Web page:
UC Irvine informatics professor develops apps, other tools to help people affected by autism.
Last December, Gillian Hayes hosted an autism technology showcase, believing that only a few dozen people would show up on a chilly Saturday morning to review the latest research.
But at a time when most folks were finishing their first cup of coffee, more than 150 jammed into a UC Irvine conference room at to see poster presentations and product demonstrations by Hayes, her colleagues and her students.
The turnout at the Beckman Center far surpassed her expectations, and the inquisitive crowd personified an exploding demand for technologies that help individuals with autism spectrum disorders.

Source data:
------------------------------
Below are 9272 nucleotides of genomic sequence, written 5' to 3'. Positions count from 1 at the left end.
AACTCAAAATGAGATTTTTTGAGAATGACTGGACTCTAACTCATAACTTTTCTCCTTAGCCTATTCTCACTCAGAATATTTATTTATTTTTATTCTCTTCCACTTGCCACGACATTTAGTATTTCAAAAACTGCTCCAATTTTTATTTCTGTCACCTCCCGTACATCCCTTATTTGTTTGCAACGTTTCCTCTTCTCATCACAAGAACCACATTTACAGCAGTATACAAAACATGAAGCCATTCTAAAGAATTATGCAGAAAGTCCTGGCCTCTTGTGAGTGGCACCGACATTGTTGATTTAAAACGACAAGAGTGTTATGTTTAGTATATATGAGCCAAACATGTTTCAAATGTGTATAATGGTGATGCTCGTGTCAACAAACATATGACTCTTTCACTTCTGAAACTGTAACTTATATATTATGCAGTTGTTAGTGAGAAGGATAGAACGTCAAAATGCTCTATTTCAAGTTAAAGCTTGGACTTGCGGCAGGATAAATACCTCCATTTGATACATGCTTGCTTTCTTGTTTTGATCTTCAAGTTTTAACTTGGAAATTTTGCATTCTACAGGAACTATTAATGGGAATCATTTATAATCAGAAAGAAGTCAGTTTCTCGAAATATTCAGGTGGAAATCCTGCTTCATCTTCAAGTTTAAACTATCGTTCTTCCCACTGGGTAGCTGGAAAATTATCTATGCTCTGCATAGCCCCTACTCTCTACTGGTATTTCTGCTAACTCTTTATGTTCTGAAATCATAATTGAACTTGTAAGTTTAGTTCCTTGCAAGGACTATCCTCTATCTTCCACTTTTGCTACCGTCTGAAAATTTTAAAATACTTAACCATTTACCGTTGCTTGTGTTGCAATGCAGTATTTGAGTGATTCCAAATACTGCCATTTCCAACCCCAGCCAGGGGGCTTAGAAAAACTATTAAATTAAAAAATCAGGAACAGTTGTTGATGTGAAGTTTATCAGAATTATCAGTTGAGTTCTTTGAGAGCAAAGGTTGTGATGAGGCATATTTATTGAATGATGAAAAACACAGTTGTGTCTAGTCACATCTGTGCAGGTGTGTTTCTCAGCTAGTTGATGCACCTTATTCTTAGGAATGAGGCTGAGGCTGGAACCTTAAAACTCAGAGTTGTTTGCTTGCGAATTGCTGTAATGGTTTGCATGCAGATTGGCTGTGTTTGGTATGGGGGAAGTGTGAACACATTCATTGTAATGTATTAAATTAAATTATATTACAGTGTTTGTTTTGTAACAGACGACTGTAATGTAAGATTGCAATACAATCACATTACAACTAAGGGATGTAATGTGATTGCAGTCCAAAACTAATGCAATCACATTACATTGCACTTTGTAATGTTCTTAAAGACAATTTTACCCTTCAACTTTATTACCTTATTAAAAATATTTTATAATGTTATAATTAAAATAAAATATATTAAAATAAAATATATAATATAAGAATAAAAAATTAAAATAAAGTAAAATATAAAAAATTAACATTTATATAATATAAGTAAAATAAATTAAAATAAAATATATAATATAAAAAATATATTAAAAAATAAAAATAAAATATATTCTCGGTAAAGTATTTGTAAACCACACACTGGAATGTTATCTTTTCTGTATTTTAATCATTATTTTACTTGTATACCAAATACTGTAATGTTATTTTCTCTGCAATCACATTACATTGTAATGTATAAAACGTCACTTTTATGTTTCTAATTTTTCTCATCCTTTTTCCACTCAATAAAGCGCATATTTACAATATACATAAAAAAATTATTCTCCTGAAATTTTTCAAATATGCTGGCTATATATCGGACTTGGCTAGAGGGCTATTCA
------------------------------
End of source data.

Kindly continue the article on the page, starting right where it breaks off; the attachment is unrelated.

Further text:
“I’m continually surprised by the amount of interest,” says Hayes, a UC Irvine associate professor of informatics. “But it’s great. People want this, so we have to get after it and really make a difference.”
Hayes is an expert in the field of human-computer interaction — how technology can be a tool to understand people and improve their lives — with a focus on autism, which affects nearly one in 88 American children.
Her work coincides with a growing acceptance of technology that aids those with autism, as reflected by a seemingly endless array of electronic applications. An April Los Angeles Times article on the subject noted that a search of the Apple App Store yielded 1,449 products for the iPad and 1,259 for the iPhone.